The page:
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R U OK vs. I'm not okay
Setting the example
A fellow Runner and Writer penned an important article two days ago. His name is Tim and he’s the Founder of Running Rare.
I won’t say too much except that his most recent article (below) was a perfect example of what our society needs; people to stand up, say that they’re struggling, and share how they’re trying to overcome it.
The example he’s setting can be the blueprint for someone else to use in their darkest hour, and it is the perfect complement to people asking ‘R U OK?’.
Because when we ask our mates if they’re okay, they might need an example of how to say they aren’t.
Well done, Tim.
This is a journal article I have been sitting on for a while, but I think now feels like an appropriate time to publish it. About six weeks ago I sat in the waiting area of my GP’s clinic feeling totally lost and overwhelmed. I was in a place mentally I didn’t seem to have directions out of. I needed help.
However, this story really begins not six weeks ago, but six years ago when I was discharged from hospital after a two week stay. My world had come to a grinding holt, flipped upside down without a moment’s notice. I left that hospital with my family, a couple sheets of information printed from a website the rheumatologist had found and a new diagnosis, Adult-Onset Still’s Disease — a condition that affects approximately 1 in 500,000. Little did I know the journey that was ahead of me.
From that point on I had no idea what my life would look like. Among a thousand questions I asked myself was what could I expect my quality of life to be like from here? In an attempt to find answers to these questions I turned to the internet. A simple search query Adult Onset Still’s Disease presented pages and pages of medical websites that more or less described the same clinical things: symptoms, medications and prognosis. But what about life and human experience? I eventually found two or three blogs written by people living with Still’s that began to provide information in a more relatable and, more importantly, human way. They didn’t have all the answers, and not all of their experiences were applicable to my own, but they did provide insight. In my search I also discovered that there was no dedicated support/advocacy program or organisation for people living with Still’s Disease in Australia (that I am aware of). It was both this lack of accessible, relatable information and the absence of a dedicated support network that I decided to make my journey public. To this day it is daunting, but I persist in this endeavour because I hope to leave some breadcrumbs, like the authors of those blogs had done for me.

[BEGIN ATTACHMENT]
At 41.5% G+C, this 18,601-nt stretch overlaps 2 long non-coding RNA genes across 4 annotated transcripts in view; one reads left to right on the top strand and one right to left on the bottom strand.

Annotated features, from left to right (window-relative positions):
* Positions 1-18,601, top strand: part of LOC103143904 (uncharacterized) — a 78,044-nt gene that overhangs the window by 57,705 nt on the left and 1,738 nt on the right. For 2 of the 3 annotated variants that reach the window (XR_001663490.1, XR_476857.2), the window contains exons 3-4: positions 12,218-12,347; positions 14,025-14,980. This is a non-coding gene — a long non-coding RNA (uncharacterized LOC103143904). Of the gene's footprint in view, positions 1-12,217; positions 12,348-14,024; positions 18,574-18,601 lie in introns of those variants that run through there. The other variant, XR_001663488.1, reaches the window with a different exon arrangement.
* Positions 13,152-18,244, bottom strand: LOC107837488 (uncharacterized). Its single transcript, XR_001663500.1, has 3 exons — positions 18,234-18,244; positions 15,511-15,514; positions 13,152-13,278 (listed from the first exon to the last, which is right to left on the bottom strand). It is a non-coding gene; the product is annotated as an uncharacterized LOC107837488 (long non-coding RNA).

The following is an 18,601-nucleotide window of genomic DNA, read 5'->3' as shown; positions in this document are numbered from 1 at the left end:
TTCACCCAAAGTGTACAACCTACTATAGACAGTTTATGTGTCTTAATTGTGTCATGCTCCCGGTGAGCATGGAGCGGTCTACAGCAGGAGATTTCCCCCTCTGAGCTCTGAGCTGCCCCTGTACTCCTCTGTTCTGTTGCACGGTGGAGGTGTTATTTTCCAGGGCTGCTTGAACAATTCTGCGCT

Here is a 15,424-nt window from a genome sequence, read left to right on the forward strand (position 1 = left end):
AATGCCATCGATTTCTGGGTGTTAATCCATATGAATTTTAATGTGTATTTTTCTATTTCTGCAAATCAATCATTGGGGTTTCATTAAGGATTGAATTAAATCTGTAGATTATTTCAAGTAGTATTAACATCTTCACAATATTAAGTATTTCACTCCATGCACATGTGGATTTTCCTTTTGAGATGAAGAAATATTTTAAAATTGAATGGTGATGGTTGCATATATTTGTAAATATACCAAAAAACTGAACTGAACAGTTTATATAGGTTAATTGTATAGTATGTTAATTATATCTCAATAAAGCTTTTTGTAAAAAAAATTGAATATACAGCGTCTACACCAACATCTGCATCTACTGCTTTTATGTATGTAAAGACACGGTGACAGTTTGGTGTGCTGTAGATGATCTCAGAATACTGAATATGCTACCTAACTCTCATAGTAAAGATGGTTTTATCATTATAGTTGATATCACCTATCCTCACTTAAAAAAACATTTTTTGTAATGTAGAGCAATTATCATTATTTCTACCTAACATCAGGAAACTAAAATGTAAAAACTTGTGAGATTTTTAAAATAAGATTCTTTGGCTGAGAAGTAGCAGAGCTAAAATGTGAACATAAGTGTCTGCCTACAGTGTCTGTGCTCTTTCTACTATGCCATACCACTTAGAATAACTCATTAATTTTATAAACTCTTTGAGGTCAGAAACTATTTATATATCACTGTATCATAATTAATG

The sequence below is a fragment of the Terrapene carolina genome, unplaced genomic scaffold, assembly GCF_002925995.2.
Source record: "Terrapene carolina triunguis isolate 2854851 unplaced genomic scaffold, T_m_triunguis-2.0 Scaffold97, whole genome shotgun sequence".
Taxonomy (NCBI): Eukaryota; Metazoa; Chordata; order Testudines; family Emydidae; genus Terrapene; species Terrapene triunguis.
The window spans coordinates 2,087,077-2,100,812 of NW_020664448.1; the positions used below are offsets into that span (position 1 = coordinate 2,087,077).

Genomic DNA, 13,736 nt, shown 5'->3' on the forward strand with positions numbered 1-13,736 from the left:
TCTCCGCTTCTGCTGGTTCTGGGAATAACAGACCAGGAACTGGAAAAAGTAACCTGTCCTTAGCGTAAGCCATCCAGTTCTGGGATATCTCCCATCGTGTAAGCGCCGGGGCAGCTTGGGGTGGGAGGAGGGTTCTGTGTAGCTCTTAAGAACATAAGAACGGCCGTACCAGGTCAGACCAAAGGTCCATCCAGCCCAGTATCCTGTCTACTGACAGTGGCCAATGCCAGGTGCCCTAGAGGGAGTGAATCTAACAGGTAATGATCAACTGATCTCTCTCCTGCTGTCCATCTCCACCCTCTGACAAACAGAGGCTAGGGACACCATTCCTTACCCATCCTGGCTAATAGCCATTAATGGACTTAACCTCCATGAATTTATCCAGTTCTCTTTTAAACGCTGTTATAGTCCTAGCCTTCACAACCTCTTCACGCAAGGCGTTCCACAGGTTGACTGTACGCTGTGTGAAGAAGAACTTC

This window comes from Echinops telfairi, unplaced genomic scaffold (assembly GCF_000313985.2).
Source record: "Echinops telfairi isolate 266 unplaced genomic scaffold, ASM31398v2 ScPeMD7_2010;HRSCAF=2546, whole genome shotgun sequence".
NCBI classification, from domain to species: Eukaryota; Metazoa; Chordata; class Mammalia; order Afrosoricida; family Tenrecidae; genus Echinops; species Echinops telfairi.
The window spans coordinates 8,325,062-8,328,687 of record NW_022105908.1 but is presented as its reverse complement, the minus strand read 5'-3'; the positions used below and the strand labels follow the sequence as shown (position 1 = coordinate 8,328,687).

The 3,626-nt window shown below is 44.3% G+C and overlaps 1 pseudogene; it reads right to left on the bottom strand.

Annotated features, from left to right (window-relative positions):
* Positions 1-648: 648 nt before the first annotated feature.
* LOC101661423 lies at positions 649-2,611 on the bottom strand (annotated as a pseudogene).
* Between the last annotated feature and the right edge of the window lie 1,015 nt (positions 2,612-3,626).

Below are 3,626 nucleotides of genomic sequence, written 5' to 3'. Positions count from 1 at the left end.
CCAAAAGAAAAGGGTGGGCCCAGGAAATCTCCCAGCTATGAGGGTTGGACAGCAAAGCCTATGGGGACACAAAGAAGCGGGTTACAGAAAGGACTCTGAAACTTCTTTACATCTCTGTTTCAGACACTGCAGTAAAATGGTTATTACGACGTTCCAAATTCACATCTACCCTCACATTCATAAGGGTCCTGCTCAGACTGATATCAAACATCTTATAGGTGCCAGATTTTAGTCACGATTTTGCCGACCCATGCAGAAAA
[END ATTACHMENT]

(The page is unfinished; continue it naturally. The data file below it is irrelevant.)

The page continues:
Fast forward six years from the day of my diagnosis and I have my first appointment with a health psychologist today. Looking for help with my mental health has proven to have many similarities to my Still’s diagnosis — I didn’t know where to start to find appropriate information and get help. However, there were a few important influences that helped bring clarity. Firstly, the unwavering understanding and support of my wife and family. I honestly don’t know where I’d be without them. Secondly, the Running for Resilience community. If you haven’t heard of Running for Resilience I would strongly recommend you have a read of their Substack here. Within this community I found people like Matt Breen, Ben Alexander and Sam Wilson who are both normalising discussions around mental health and reaching out for help. These three individuals, among others, have been an example to me. Although we’re all facing different challenges, I have found applicable steps and insight to my own journey from all of them. There is power in honest words and authentic journeys.
The subtitle of this article is a question How do we normalise reaching out for support? I think it through sharing our journeys and opening the doors behind us. So to conclude this article I would like to highlight the steps I have taken so far in the hope that it might prove useful to you.
I reached out to my GP to get help
My GP let me know about applying for a Mental Health Plan. In short, a Mental Health Plan provides some financial assistance from the Government, through Medicare, to access professional health from a psychologist.
My GP recommended a specific health psychologist for me, but you can use resources such Australian Psychological Society to assist you in finding a potential psychologist in your area. There is also some useful information on Beyond Blue.
I will keep adding to this list as I progress along my journey. Additionally, if you have any other practical advice please leave a comment below. I know it will help me, and hopefully it might prove to be resource to someone else seeking out help.
Just. Keep. Moving.